Eagles land first blow
Thirdy Ravena put on a show right at the start. And when Ateneo faced adversity, he was there to keep the defending champions from falling apart at the seams. And when the University of the Philippines caught a whiff of an upset, Matt Nieto stepped up to remind everyone why the Eagles are favorites in the UAAP Finals.
Nieto scored 19 of his career-best scoring output in the second half while Ravena flirted with a triple-double as Ateneo repulsed every challenge mounted by the UP Maroons Saturday and carved out an 88-79 Game 1 victory at Mall of Asia Arena that put the Eagles on the cusp of repeating as champions.
Ravena was all over the court to push Ateneo to an early lead, but when Jun Manzo and the Maroons tried to ride the momentum of their dramatic semifinal victory over Adamson, Nieto pitched in and helped prick their bubble.
“[C]oming into the Finals, we knew that they were still on that momentum off the series with Adamson,” Ravena said. “Those were two grind-out games. Minsan, hindi tumitigil ‘yun (momentum won’t quit) unless you stop it—with preparation.”
“Hindi biro ‘yung UP (UP is no joke),” Nieto chimed in. “They’re a different team from the last two games we met them.”
Manzo certainly gave the Maroons a different look on offense, burying triples and knocking in drives to finish with 19 points. He joined hands with Gomez de Liaño brothers Javi and Juan in the second quarter to resurrect UP’s drive after Ateneo burst out of the gates to build a 12-point lead.
UP trailed by a point going into the half and even took the lead briefly to open the third before Nieto rallied the Eagles.
“I blame myself for that,” the crafty Nieto said of their inability to break away early. “We just had to find our rhythm on the fly and of course, play the defense—the system of coach Tab (Baldwin).”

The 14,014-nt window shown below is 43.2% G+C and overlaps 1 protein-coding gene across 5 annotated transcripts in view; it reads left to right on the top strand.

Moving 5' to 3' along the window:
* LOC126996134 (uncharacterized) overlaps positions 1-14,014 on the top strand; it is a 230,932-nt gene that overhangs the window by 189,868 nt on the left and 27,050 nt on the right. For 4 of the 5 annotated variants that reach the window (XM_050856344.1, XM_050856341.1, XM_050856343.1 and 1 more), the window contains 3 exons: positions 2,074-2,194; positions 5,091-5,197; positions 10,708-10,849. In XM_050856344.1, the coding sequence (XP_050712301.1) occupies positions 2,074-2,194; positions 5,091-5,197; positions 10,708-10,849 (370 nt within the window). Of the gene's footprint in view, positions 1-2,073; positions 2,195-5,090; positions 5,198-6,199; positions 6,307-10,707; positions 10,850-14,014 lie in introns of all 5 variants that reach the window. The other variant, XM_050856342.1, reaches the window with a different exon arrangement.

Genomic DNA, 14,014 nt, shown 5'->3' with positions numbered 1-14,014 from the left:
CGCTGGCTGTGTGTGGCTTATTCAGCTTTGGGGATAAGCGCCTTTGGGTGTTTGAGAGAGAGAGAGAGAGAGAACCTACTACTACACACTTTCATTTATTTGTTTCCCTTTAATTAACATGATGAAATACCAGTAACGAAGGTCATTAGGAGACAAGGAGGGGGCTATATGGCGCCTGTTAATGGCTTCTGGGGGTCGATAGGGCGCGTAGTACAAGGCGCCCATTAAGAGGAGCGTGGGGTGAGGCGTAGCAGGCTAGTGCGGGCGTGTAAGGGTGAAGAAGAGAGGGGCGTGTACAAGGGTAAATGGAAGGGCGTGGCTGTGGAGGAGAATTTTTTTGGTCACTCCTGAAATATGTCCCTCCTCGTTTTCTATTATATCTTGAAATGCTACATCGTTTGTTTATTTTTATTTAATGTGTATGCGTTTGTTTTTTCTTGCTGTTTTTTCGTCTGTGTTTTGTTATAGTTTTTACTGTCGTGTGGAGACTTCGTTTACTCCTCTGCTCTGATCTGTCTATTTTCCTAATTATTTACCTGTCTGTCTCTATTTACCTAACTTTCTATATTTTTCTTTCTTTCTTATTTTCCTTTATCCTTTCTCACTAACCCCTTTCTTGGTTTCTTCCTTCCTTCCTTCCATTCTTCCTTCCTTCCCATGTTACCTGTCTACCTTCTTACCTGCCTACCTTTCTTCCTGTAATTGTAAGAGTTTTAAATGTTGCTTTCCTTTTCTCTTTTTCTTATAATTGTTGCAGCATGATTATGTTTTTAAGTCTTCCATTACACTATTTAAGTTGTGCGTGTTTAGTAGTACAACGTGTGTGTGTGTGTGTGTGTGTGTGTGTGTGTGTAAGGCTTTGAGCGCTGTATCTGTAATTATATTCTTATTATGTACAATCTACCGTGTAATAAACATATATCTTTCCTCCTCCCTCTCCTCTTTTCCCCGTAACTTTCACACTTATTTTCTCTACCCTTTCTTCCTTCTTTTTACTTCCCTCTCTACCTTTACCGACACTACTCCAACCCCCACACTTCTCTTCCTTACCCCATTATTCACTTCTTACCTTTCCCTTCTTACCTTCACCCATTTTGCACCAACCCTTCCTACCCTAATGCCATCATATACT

Nieto finished with a career-high 27 points, three steals and an assist to go with Ravena’s near triple-double of 21 points, 10 boards and nine dimes. The two outscored the entire UP starting unit but were just a pair of spokes in Ateneo’s wheel.
A lot of players pitched in here and there, with Anton Asistio, Tyler Tio and Jolo Mendoza hitting timely outside bombs that parried every Maroons uprising—which came in waves during the game.
But with Paul Desiderio and Bright Akhuetie held down from their usual scoring output, UP did not have enough fuel to charge through the later quarters. Desiderio was limited to five points the entire game—just days after scoring the last five points that booted out the Falcons.
Akhuetie survived quite a scare after hyper-extending his knee in the third period. He was stretchered out of the court four minutes into the third quarter but returned in the pay-off period in a last-ditch effort to fire up the Maroons. He also finished with five points.
“If there’s one takeaway here, it’s that it’s possible to beat Ateneo,” UP coach Bo Perasol said.
“Before the series, everything was like ‘You have no match against them. You have no experience going to the Finals.’ But the boys showed that with a little tweak in defense and a little more rest, they can give Ateneo [a run for] their money,” he added.
The two teams square off again on Wednesday.
UP will have to address several concerns, including the seemingly demoralizing way Ravena, Nieto and the Eagles took a strong punch from the Maroons and still emerged victorious.
And then there is Akhuetie’s knee situation, which seems rosy for now.
“Wala naman daw (There is no) serious injury,” the UP mentor said of his import. “He just needs therapy for a couple of days.”